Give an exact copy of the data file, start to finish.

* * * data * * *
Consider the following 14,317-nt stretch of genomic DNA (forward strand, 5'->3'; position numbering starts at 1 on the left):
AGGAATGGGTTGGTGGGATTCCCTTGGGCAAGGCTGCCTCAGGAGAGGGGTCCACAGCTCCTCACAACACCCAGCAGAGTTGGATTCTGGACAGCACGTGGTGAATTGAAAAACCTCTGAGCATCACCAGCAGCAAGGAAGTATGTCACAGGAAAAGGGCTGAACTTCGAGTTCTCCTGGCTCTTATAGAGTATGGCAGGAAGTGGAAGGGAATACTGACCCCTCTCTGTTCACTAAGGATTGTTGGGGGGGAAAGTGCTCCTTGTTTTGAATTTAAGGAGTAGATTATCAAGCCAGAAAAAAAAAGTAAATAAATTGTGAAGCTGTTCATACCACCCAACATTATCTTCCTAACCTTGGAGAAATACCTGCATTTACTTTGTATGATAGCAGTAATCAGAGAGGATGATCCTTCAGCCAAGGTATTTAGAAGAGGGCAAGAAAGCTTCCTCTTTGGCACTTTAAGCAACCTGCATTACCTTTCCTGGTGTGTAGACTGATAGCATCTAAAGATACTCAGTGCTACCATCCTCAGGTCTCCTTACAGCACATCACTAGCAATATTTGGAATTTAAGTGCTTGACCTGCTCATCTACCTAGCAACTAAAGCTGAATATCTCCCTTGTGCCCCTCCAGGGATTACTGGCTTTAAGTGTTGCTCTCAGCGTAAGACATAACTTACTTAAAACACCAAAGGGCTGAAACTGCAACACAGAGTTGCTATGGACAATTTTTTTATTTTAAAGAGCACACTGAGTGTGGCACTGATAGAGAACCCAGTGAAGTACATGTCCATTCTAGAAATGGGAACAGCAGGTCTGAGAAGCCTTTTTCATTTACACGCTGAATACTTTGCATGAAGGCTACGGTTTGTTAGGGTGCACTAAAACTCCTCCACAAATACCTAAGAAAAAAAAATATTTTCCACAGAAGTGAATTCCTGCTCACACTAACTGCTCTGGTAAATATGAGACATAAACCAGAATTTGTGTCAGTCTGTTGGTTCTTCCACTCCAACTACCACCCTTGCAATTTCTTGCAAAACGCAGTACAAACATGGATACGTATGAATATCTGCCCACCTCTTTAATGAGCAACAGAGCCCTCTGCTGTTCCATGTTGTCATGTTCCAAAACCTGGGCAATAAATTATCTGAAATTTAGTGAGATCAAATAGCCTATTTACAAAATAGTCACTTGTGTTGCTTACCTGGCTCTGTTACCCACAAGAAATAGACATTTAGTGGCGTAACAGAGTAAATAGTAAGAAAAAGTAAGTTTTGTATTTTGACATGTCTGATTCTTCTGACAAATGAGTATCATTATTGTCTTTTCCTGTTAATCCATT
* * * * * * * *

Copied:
Consider the following 14,317-nt stretch of genomic DNA (forward strand, 5'->3'; position numbering starts at 1 on the left):
AGGAATGGGTTGGTGGGATTCCCTTGGGCAAGGCTGCCTCAGGAGAGGGGTCCACAGCTCCTCACAACACCCAGCAGAGTTGGATTCTGGACAGCACGTGGTGAATTGAAAAACCTCTGAGCATCACCAGCAGCAAGGAAGTATGTCACAGGAAAAGGGCTGAACTTCGAGTTCTCCTGGCTCTTATAGAGTATGGCAGGAAGTGGAAGGGAATACTGACCCCTCTCTGTTCACTAAGGATTGTTGGGGGGGAAAGTGCTCCTTGTTTTGAATTTAAGGAGTAGATTATCAAGCCAGAAAAAAAAAGTAAATAAATTGTGAAGCTGTTCATACCACCCAACATTATCTTCCTAACCTTGGAGAAATACCTGCATTTACTTTGTATGATAGCAGTAATCAGAGAGGATGATCCTTCAGCCAAGGTATTTAGAAGAGGGCAAGAAAGCTTCCTCTTTGGCACTTTAAGCAACCTGCATTACCTTTCCTGGTGTGTAGACTGATAGCATCTAAAGATACTCAGTGCTACCATCCTCAGGTCTCCTTACAGCACATCACTAGCAATATTTGGAATTTAAGTGCTTGACCTGCTCATCTACCTAGCAACTAAAGCTGAATATCTCCCTTGTGCCCCTCCAGGGATTACTGGCTTTAAGTGTTGCTCTCAGCGTAAGACATAACTTACTTAAAACACCAAAGGGCTGAAACTGCAACACAGAGTTGCTATGGACAATTTTTTTATTTTAAAGAGCACACTGAGTGTGGCACTGATAGAGAACCCAGTGAAGTACATGTCCATTCTAGAAATGGGAACAGCAGGTCTGAGAAGCCTTTTTCATTTACACGCTGAATACTTTGCATGAAGGCTACGGTTTGTTAGGGTGCACTAAAACTCCTCCACAAATACCTAAGAAAAAAAAATATTTTCCACAGAAGTGAATTCCTGCTCACACTAACTGCTCTGGTAAATATGAGACATAAACCAGAATTTGTGTCAGTCTGTTGGTTCTTCCACTCCAACTACCACCCTTGCAATTTCTTGCAAAACGCAGTACAAACATGGATACGTATGAATATCTGCCCACCTCTTTAATGAGCAACAGAGCCCTCTGCTGTTCCATGTTGTCATGTTCCAAAACCTGGGCAATAAATTATCTGAAATTTAGTGAGATCAAATAGCCTATTTACAAAATAGTCACTTGTGTTGCTTACCTGGCTCTGTTACCCACAAGAAATAGACATTTAGTGGCGTAACAGAGTAAATAGTAAGAAAAAGTAAGTTTTGTATTTTGACATGTCTGATTCTTCTGACAAATGAGTATCATTATTGTCTTTTCCTGTTAATCCATT